There are two aspects of language: receptive skills and productive skills. Knowing about receptive and productive language enables you to understand the natural process of language development.
Receptive skills include understanding and reading the English language. Receptive skills pertain to receiving information. When a student is spoken to, the student is receiving what the speaker is saying by listening to the speaker and understanding the speaker. The student is listening to the person’s speech and observing their body language to understand what the person is communicating. The same is true for the reading process. When a student is reading, the student is receiving information such as letters, sight words, punctuation, etc.. Receptive skills are easier, and therefore faster, to acquire than productive skills. In other words, typical ESL students will develop understanding and reading skills easier and faster than speaking and writing skills.
Productive skills include speaking and writing the English language. Productive skills refer to producing or expressing language or information. When a student speaks or writes, the student is producing or expressing information. Producing information is much more difficult than receiving information. Therefore, productive skills are more difficult and slower to develop than receptive skills. Writing skills in particular are the most difficult skills to learn and will be acquired last.
It is important for parents and teachers to know this natural process, so they are able to exhibit understanding and patience when a child is speaking or writing (or when evaluating a presentation or writing piece). Knowing about receptive and productive skills can alleviate a parent’s or teacher’s confusion and/or frustration when, for example, a child has stronger reading skills than writing skills and stronger understanding skills than speaking/expression skills.
What do receptive and productive skills have to do with identifying an ESL student with a learning disability?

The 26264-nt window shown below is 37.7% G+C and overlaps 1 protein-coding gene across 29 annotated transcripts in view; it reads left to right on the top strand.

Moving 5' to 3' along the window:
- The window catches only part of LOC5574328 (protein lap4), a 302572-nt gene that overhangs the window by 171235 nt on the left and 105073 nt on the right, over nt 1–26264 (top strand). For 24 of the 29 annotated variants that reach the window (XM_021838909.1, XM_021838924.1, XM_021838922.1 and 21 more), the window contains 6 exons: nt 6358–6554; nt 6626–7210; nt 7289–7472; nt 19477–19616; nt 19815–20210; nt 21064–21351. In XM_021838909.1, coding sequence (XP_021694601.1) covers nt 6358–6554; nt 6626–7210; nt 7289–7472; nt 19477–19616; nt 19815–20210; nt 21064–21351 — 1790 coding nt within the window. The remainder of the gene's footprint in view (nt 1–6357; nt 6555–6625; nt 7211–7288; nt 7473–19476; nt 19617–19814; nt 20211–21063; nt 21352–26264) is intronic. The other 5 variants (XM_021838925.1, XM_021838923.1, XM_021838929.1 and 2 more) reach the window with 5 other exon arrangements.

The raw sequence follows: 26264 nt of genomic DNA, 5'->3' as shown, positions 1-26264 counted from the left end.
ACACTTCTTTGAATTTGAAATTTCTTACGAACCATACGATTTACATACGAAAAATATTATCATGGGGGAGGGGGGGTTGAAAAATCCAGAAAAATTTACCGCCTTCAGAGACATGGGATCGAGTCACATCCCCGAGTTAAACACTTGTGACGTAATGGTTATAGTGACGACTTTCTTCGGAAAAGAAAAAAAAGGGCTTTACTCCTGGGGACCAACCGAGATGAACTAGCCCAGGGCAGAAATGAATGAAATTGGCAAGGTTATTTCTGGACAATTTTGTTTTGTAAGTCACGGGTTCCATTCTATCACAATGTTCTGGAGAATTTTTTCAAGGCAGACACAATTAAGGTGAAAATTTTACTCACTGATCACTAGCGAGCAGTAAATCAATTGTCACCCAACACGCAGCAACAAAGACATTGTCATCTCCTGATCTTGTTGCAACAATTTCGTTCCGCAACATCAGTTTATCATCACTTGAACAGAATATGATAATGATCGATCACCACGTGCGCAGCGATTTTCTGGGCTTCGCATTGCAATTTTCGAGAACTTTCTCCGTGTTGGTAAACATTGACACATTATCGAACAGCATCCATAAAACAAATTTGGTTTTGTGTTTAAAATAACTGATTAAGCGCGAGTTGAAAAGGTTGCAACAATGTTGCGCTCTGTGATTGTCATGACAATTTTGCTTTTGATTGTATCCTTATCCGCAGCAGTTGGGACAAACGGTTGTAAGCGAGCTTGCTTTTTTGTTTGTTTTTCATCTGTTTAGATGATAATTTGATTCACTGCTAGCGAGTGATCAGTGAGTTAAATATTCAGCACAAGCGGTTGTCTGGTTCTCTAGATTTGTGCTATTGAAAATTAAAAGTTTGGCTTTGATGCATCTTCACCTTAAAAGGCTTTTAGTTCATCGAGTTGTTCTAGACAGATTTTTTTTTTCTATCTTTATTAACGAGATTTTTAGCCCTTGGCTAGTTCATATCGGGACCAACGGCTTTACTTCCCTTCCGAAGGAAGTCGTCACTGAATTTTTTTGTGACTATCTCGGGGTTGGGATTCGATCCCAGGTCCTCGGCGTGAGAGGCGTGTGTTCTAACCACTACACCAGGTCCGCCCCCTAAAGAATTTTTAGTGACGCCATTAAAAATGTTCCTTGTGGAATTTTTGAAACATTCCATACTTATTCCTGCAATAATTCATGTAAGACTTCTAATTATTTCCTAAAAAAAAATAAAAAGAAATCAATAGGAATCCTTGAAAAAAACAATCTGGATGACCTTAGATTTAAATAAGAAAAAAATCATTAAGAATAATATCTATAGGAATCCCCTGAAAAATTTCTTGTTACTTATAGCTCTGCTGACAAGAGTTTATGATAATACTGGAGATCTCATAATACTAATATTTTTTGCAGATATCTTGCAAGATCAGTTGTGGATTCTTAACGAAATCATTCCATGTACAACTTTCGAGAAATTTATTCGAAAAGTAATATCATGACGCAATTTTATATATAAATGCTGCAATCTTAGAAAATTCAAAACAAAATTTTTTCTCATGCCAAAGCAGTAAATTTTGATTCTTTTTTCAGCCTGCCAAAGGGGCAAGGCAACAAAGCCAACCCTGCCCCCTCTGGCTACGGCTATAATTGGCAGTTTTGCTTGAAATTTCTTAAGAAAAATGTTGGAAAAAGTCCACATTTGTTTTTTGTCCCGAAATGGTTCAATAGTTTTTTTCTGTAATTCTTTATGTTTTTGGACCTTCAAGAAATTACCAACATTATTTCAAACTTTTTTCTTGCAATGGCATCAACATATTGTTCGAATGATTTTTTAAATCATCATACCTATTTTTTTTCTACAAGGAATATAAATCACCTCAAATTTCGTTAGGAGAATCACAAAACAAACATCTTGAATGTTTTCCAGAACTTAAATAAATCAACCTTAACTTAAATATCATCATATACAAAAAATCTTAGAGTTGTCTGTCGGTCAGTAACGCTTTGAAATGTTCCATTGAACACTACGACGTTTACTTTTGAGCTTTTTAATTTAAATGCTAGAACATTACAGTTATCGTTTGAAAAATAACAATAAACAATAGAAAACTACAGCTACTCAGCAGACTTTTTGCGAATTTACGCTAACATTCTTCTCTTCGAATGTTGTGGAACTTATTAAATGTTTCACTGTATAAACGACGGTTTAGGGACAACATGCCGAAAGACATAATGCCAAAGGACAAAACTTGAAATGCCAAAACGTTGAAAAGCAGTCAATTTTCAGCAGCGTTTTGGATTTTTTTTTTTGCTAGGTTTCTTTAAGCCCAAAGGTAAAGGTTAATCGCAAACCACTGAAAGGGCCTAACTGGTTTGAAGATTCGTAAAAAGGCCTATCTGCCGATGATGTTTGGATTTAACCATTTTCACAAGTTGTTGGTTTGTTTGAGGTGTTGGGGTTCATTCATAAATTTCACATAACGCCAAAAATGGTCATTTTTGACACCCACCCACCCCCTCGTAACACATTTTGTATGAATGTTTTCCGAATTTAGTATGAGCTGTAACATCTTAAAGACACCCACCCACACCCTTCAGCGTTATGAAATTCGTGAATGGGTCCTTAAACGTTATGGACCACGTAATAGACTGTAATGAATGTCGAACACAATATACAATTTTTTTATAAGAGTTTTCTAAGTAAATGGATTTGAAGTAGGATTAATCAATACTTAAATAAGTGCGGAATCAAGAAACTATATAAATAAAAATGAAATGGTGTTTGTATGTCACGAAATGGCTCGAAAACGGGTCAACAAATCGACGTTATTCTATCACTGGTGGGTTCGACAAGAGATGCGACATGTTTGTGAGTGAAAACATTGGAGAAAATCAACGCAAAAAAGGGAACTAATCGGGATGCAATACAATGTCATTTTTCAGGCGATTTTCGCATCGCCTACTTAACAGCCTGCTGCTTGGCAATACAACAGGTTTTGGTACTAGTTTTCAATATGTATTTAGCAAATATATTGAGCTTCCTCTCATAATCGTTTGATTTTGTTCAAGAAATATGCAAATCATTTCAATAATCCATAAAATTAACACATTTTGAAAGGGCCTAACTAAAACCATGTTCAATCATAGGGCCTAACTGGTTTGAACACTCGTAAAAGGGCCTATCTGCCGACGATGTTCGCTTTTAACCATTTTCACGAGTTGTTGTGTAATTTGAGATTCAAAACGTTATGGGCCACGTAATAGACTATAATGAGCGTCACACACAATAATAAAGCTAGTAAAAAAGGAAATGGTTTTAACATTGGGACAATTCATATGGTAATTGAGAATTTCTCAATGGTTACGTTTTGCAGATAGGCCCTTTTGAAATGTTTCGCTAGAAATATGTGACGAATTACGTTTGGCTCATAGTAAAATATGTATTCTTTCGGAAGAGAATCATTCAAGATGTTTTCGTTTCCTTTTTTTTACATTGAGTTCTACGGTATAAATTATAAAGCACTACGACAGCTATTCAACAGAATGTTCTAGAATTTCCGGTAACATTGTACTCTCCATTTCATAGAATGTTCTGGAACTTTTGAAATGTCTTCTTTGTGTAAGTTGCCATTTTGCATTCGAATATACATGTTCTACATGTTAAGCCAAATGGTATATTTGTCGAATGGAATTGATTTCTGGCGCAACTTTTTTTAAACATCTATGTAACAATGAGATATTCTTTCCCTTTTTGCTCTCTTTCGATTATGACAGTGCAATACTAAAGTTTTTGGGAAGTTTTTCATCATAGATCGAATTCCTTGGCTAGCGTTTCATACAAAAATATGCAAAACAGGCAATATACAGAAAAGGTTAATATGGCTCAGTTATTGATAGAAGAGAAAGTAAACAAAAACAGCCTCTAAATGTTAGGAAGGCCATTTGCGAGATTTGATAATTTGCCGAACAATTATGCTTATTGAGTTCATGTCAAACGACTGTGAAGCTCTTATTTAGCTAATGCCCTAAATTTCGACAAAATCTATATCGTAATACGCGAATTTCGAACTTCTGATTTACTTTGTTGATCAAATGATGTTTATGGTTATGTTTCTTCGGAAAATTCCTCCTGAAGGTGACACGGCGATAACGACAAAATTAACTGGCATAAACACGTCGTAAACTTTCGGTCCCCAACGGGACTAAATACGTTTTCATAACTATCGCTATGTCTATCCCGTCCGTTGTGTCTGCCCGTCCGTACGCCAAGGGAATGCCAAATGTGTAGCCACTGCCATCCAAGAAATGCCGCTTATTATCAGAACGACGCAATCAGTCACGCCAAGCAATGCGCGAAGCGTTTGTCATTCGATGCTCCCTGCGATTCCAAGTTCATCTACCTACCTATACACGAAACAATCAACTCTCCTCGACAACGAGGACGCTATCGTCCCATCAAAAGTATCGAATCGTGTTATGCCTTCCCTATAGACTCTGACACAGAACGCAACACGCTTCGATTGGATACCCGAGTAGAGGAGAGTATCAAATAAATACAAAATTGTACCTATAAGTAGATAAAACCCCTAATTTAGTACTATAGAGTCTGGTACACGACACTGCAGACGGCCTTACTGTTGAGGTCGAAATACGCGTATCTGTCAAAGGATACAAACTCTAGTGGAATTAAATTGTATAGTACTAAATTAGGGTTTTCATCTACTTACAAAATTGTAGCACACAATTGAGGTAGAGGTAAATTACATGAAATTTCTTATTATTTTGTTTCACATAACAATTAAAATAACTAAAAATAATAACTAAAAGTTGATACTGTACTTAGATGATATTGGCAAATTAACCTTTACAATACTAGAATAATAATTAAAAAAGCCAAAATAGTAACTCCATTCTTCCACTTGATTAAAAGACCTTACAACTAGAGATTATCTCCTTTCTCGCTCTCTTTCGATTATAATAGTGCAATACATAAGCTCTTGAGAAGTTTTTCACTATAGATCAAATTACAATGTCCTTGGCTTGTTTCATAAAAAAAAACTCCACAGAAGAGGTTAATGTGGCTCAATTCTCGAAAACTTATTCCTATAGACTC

It is important for ESL teachers to understand how typical English language learners develop language skills. It is necessary for ESL teachers to know that their students will develop understanding and reading skills faster than speaking and writing skills and to not, for example, misdiagnose an ESL student having a speech and language disability because their speaking skills are not as fully developed as their understanding skills. Knowing about receptive and productive skills is helpful when identifying an ESL student having a reading disability. An indication of an ESL student having a reading disability could be that their reading skills have developed much slower than their other skills. This is atypical of English language development and could be a sign that the ESL student may have a reading disability.
I had a student whose understanding and speaking skills were much more fully developed than his reading and writing skills. Since understanding and reading skills are acquired faster than speaking and writing skills, this student was developing his English language skills in an atypical way than most ESL students. This child entered the school district in kindergarten, was in the second grade, but reading at the kindergarten level. Again, reading skills are acquired at a faster rate, so this discrepancy would be atypical of an ESL student. ESL students who begin their education in kindergarten would typically be reading at grade level or close to grade level by the second grade. Because I knew about productive and receptive skills and the natural process of English language development, I was able to identify a reading disability. The student received special education services for reading in addition to his ESL services.